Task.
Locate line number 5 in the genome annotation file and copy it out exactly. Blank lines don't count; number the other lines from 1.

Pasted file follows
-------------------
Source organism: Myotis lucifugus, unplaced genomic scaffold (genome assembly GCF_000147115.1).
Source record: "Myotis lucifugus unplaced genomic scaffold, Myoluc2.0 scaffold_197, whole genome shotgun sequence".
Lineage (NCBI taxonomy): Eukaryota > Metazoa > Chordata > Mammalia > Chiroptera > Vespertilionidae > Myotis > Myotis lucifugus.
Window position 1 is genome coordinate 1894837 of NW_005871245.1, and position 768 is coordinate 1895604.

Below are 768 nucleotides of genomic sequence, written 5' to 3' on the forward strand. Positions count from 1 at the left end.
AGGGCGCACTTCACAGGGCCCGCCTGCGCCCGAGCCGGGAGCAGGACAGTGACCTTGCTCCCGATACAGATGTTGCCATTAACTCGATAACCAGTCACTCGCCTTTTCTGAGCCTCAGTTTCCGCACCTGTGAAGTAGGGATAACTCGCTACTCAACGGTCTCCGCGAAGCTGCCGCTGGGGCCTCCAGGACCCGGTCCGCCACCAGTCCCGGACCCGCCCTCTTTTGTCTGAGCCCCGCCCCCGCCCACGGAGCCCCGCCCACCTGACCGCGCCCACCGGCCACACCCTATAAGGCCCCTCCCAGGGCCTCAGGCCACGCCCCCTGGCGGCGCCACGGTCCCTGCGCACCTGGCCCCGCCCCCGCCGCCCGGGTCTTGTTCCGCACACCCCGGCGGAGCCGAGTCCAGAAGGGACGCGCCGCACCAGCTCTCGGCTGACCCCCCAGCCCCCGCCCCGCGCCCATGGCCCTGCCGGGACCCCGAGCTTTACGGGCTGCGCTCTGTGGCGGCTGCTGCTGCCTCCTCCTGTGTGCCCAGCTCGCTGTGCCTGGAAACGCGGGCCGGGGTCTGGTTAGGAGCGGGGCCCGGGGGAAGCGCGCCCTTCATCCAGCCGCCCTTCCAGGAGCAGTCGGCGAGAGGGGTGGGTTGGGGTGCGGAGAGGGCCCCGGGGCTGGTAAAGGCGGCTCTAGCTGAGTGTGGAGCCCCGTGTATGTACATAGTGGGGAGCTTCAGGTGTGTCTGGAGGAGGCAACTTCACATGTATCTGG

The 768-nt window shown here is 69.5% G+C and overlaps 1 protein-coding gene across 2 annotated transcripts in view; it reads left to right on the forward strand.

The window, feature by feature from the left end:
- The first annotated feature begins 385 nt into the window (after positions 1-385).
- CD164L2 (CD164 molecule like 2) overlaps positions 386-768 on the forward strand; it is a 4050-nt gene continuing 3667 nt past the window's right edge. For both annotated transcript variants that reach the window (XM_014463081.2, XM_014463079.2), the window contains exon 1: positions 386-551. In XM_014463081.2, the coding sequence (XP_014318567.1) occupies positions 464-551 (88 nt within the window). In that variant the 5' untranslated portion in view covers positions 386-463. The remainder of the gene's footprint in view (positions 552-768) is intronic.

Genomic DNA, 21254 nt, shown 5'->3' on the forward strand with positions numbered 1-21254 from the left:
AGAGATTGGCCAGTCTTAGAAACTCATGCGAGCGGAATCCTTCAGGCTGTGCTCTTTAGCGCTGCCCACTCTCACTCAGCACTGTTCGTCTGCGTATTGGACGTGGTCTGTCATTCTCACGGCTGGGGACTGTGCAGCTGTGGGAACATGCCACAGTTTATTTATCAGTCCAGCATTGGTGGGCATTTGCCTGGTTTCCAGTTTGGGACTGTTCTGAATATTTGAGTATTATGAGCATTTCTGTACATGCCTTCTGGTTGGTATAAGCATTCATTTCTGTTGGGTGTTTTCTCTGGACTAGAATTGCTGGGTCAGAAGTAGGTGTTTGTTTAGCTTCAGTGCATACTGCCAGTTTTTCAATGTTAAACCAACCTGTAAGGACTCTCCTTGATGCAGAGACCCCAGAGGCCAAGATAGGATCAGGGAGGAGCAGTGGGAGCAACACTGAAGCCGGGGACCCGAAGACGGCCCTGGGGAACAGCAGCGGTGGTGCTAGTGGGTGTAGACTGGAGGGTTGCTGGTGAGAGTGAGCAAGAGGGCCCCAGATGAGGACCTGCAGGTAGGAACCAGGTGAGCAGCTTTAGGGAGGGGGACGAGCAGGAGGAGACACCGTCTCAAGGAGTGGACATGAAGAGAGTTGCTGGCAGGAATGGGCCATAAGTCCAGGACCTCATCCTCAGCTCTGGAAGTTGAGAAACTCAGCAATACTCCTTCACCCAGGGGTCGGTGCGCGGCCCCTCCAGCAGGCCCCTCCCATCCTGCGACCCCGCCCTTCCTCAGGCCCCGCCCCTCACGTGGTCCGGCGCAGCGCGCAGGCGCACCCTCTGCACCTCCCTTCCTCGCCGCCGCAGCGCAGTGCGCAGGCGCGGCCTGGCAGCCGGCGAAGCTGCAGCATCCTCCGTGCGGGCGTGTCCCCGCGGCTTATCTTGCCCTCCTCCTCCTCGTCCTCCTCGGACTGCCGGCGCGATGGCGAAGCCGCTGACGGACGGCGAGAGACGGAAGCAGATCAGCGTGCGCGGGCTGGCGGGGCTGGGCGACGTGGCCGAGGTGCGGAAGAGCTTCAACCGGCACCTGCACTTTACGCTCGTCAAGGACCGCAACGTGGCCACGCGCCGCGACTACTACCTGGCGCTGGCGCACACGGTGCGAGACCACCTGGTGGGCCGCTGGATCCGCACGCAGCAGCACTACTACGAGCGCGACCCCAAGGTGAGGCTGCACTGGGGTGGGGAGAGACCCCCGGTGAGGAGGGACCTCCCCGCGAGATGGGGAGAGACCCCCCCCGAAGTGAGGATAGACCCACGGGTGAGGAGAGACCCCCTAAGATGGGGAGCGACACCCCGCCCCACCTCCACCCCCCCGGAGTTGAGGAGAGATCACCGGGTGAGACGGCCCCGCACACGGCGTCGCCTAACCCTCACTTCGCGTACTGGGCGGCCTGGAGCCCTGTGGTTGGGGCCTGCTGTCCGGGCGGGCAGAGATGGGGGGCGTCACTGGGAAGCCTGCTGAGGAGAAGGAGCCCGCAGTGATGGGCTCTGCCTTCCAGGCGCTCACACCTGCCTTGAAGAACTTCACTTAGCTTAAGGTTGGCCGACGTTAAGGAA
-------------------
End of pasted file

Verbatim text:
Below are 768 nucleotides of genomic sequence, written 5' to 3' on the forward strand. Positions count from 1 at the left end.